The Rap Game
Vince Staples is one of my favorite rappers today. He’s very talented as a musician, but I’m more drawn to him for his personality, charisma, and interviews than his music. In the buildup to the release of his critically acclaimed album “Ramona Park Broke My Heart,” he interviewed with Complex and spoke about his opinion of the rap music business. Staples said:
[Music] is not a game. What’s the game? In basketball, you dribble, you shoot, you score, you win. Why is [the music game] an expression? […] The reason it’s an expression is because somebody has to lose so that way when it ends up and you do it and it takes everything from you then you just lost the game. But that’s not what it’s supposed to be. This is a business. You’re supposed to have good business [and] good morals. They pay you. […] They don’t call any other genre the game. They call it the rap game.
Staples is adamant in his view that rap is entertainment, and a rapper’s job is to sell to consumers. The idea is for everyone to work collaboratively to propel each other and the entire industry forward. There are tour headliners and opening acts, for example, and everyone has a role to play in the larger music operation. However, he takes a strong dislike towards the idea that you have to be arrogant, cocky, unprofessional, or antagonistic to further a career in hip hop when the same doesn’t apply to any other genre. The pressure to conform to this antiquated view of rappers can have dire consequences, and we’ve all been reminded of that this week.
Takeoff, one-third of the Georgia rap group Migos, was murdered on November 1 in Houston, Texas. There was an altercation at a bowling alley and during the ensuing gunfire, Takeoff lost his life. He was with his uncle and band member Quavo as the conflict escalated. My heart goes out to his family and everyone else currently in mourning. I’m not angry at Takeoff for being in that position. I’m not angry at the shooter. I’m only angry at the rap game.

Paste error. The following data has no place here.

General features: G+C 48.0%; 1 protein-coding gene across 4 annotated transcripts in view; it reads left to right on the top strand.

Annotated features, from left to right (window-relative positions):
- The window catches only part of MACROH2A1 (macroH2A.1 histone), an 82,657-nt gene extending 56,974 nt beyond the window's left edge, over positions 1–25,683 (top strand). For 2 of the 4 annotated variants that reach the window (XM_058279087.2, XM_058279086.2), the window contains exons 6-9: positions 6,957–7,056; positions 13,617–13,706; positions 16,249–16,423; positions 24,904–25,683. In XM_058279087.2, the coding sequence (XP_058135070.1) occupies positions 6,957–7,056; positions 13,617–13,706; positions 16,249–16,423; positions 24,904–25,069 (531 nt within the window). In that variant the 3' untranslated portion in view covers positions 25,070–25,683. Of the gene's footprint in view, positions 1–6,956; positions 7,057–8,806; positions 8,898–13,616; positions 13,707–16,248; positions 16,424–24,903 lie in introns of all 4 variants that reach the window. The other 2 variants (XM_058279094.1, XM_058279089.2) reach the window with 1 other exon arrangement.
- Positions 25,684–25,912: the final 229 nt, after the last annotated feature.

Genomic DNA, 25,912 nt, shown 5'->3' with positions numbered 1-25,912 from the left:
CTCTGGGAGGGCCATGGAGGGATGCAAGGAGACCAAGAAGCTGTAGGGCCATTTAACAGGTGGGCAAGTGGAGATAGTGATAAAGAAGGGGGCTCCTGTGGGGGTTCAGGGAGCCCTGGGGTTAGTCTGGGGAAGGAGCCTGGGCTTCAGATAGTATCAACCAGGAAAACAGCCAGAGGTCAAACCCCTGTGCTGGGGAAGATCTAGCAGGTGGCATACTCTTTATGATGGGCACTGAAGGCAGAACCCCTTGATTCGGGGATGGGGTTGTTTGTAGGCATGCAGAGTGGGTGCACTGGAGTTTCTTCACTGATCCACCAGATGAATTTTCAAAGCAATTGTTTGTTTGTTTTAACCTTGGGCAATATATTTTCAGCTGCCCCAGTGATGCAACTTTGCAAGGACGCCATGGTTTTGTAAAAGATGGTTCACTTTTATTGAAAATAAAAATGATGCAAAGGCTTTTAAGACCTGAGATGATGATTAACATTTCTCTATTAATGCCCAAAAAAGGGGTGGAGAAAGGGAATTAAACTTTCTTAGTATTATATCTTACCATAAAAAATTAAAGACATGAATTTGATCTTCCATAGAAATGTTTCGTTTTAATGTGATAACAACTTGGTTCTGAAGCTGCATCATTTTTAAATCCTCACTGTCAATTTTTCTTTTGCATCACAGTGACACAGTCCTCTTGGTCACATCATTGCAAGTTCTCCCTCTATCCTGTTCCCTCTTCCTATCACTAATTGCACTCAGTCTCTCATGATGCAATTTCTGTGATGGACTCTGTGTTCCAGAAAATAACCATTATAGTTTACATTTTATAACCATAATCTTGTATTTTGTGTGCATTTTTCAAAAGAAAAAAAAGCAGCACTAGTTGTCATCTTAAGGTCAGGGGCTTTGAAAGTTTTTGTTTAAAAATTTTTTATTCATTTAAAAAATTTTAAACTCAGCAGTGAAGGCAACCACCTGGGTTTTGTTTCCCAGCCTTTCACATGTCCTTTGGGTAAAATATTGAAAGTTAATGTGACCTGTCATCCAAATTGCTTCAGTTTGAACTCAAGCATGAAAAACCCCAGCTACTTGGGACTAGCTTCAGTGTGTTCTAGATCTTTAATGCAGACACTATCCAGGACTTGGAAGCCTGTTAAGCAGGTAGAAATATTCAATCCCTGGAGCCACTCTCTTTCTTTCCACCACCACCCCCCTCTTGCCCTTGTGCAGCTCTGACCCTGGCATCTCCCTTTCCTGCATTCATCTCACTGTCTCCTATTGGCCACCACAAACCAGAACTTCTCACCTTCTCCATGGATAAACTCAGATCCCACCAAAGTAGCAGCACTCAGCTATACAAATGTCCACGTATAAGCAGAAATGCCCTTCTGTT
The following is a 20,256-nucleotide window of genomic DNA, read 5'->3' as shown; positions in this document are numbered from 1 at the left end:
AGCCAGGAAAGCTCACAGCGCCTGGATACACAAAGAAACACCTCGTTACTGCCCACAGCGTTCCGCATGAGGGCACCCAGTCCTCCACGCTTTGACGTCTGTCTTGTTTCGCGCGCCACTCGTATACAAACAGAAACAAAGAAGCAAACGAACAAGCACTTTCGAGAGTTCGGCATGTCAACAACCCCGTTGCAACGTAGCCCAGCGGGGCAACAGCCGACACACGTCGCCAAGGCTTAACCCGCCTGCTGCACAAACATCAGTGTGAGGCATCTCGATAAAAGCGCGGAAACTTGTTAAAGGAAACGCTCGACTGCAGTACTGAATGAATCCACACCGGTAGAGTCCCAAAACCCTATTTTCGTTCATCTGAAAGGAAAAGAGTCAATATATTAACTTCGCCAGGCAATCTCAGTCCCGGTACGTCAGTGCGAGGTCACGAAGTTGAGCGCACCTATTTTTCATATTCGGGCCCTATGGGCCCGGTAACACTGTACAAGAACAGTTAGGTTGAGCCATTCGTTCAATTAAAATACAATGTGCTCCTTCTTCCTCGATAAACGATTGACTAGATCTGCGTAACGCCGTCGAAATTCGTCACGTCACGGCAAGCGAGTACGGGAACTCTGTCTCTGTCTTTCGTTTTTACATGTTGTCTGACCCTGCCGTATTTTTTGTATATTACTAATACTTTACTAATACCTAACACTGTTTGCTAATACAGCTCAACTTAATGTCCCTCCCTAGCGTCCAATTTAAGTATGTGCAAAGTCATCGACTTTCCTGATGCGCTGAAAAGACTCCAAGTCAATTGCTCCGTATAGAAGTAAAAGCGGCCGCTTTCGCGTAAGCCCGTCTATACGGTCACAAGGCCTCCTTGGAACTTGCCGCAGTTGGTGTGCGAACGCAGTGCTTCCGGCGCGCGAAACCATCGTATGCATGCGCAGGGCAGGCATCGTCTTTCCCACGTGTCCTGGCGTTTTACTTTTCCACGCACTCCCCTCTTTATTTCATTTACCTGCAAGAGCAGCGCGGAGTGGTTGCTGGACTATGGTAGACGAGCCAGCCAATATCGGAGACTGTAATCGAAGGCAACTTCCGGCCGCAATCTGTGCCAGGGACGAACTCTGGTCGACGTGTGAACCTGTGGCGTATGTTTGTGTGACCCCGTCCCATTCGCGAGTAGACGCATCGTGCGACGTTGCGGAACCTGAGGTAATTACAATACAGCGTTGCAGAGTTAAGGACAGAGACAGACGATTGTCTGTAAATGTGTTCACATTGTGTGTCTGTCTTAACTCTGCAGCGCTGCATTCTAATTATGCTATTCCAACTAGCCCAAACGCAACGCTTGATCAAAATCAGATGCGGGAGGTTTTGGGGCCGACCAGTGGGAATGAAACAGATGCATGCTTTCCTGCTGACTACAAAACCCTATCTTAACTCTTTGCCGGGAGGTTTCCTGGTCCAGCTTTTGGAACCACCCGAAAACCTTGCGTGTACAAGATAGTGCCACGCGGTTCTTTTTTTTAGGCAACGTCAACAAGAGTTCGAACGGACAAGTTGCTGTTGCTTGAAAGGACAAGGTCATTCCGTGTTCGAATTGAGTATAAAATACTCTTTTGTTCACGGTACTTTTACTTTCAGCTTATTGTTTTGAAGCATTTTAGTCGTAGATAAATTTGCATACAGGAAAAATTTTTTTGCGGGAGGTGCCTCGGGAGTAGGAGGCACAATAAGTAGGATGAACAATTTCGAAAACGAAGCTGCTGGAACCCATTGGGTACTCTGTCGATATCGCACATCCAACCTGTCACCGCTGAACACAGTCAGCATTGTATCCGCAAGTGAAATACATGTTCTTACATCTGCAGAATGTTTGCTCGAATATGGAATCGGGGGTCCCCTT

We accept that in every genre of popular music, there are songwriting teams, production teams, vocal coaches, instrument players, and a plethora of others who collaborate to achieve a fantastic end product. They are acknowledged in the album liner notes, and they are compensated as such. The artist then gets to choose which song they want to perform, without the pressure of only singing about their personal lives. If a song they’ve chosen doesn’t apply to their life story, there’s no angst generated from this, and we’re all in agreement that it is entertainment. But that isn’t the case for rap music.
I’ve always been confused by rap music’s need to be autobiographical. Rap fans operate under this guise that the artists with the most braggadocio, ironclad drug-dealing back stories, and infallible street credibility are also the most talented wordsmiths and have mastered the art of musical melody and harmony. If someone is exposed to not living the life that they rap about, there is huge consternation amongst the music industry and the rap music fanbase. It’s as if they have been part of an elaborate ruse. So to maintain this facade, rappers are pressured to live out the lyrics of their music and stay true to the unsavory characteristics they outgrew after receiving mainstream acclaim, popularity, and wealth.
Whenever a rapper is slain — and so many have been that they have their own Wikipedia page — it’s due to a combination of failures. It’s a failure of society that these artists feel the need to put themselves into such dangerous situations. It’s a failure of the artist that they feel the need to “keep it real” in these situations rather than hiring security. And it’s a failure of the music business that such things as misogyny, murder, and criminal activities are glorified. When you combine these factors, the winners are corporate greed and capitalism. The losers are human lives.
And like Staples said, somebody has to lose.
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